Building a Cherry Entry Door
Easy-to-follow steps for making a strong, elegant door and a weatherproof threshold.
Synopsis: Carpenter and cabinetmaker Rex Alexander faced a big challenge: a request for a custom-made entry door. He met the challenge with this cherry door featuring two big lites of frosted safety glass. To assemble the door’s laminated stiles and rails, Alexander used two types of glue (waterproof Titebond III and West System two-part epoxy). The article features a sidebar about the new door’s custom concrete sill, made by builder Jeff Louwsma.
Finding a company to make a special-order entry door in northern Michigan can be a daunting task. So when a valued client requested a new door, I knew the challenge would be to avoid complicating the process, yet to make a substantial, well-crafted door. The design was to be clean and modern, clear-finished cherry that framed two big lites of frosted safety glass. To add to the design challenge, the client loves the look of concrete and decided to have a cast-concrete door sill, a task ably handled by fellow carpenter Jeff Louwsma.
For laminated stiles and rails, two kinds of glue work better than one
To create a 1-3⁄4-in.-thick door, I planned to laminate the rails and stiles from 5/4 stock and assemble the frame with loose tenons. Working with rough stock cut locally, I planed the cherry to a thickness of 7/8 in. The door rails were wide enough so that it was easier for me to join and glue narrower stock to get the right size.
Because it has a faster working time, I used waterproof Titebond III to edge-glue the stock. For the face-to-face laminations, I wanted something bulletproof and went with West System two-part epoxy, which also has a longer working time.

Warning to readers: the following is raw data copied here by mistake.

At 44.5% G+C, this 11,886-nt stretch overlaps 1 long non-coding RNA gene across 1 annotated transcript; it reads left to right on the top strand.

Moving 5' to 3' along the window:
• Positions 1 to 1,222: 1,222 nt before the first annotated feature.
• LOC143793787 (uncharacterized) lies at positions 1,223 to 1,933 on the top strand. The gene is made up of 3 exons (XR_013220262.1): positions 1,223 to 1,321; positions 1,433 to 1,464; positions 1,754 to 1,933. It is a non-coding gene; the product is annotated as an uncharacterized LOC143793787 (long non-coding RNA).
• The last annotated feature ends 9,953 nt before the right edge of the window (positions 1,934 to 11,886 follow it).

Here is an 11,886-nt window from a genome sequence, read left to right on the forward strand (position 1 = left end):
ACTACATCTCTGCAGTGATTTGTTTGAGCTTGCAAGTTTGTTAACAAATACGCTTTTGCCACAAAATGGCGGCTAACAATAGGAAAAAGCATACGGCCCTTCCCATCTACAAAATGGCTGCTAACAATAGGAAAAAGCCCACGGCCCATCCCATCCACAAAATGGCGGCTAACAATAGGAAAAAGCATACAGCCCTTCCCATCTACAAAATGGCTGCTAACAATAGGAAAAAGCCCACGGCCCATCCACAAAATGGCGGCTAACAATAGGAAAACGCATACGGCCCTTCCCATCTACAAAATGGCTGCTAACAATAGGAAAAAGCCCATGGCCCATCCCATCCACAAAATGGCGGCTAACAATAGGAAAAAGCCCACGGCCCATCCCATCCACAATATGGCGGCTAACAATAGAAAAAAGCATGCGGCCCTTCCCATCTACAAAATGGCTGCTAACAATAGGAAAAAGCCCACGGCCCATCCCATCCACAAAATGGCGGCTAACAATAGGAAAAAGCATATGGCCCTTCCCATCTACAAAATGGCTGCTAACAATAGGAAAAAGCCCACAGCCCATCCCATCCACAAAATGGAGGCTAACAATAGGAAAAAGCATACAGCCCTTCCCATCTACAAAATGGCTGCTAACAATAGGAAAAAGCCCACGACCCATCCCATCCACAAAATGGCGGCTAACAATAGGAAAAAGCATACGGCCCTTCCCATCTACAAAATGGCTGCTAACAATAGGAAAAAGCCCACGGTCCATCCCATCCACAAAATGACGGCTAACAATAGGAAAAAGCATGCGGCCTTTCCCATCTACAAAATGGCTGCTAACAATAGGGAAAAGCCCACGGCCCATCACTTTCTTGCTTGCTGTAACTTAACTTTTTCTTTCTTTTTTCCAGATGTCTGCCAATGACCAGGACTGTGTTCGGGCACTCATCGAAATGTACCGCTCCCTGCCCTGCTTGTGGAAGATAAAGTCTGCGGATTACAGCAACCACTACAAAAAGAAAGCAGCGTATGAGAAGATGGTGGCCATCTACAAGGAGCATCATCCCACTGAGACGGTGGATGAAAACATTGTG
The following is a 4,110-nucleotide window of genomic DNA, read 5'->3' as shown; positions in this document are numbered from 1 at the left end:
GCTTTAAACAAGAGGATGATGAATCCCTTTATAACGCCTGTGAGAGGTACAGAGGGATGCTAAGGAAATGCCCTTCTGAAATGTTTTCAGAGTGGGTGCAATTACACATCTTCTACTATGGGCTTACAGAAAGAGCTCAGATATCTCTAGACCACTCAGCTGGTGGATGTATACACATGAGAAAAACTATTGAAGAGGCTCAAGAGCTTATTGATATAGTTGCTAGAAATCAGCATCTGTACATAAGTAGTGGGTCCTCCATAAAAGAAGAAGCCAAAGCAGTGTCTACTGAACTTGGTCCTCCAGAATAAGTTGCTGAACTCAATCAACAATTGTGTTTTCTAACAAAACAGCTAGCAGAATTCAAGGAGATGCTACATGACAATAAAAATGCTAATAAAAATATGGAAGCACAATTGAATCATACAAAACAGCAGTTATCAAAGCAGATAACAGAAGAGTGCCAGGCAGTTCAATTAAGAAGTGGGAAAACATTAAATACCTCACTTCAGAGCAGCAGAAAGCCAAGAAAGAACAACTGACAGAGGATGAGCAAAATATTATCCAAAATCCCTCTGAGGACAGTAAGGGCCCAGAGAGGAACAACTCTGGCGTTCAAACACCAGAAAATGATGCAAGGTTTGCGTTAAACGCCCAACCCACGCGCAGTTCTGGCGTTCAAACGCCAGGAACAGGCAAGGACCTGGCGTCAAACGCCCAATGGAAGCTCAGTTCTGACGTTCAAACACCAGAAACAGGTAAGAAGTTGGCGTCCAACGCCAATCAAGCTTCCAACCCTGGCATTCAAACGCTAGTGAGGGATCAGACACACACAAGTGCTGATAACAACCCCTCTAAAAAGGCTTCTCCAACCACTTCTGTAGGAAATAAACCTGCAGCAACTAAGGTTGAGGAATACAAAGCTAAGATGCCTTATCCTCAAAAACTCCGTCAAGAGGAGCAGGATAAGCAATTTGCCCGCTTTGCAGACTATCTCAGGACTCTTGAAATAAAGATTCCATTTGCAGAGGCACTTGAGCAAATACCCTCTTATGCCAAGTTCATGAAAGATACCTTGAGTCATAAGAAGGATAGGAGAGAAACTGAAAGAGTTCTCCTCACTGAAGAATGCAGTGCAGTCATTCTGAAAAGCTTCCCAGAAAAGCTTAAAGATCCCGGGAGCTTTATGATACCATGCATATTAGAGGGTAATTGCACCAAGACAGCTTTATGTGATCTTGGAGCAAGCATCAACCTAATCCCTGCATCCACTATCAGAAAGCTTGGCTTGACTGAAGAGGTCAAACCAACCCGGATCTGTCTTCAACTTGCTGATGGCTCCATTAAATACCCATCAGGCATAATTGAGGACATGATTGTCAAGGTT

To make the jamb, I milled 8/4 stock, then ripped its shape on the tablesaw and cleaned up the cuts with a hand scraper and sandpaper. Weatherstripping slid easily into a single saw kerf cut along the stop. I finished the door and jamb with exterior-grade urethane from Minwax.
Exterior doors are subject to all manner of stresses. To minimize warping, I decided to build the stiles and rails from stock made up of two 7⁄8-in.-thick laminations. I began with rough 5/4 stock, planed it down to 7⁄8 in., then edge-glued pieces to create the wider rail stock. Next, I rolled epoxy onto the laminations for each door part and clamped them on a perfectly flat table. After 24 hours, I removed the clamps, cleaned up the glue, and cut the parts to finished size.
I used a plunge router and jig to cut mortises in the rails and stiles. Loose tenons were cut from the same cherry stock. I glued the entire assembly together with epoxy and clamped it for another day.
After a cleanup with a random-orbit sander, I made enough stop stock for both sides of the glass. I glued the exterior stops in first, bedded the glass in a bead of silicone, then carefully nailed the interior stops in place.
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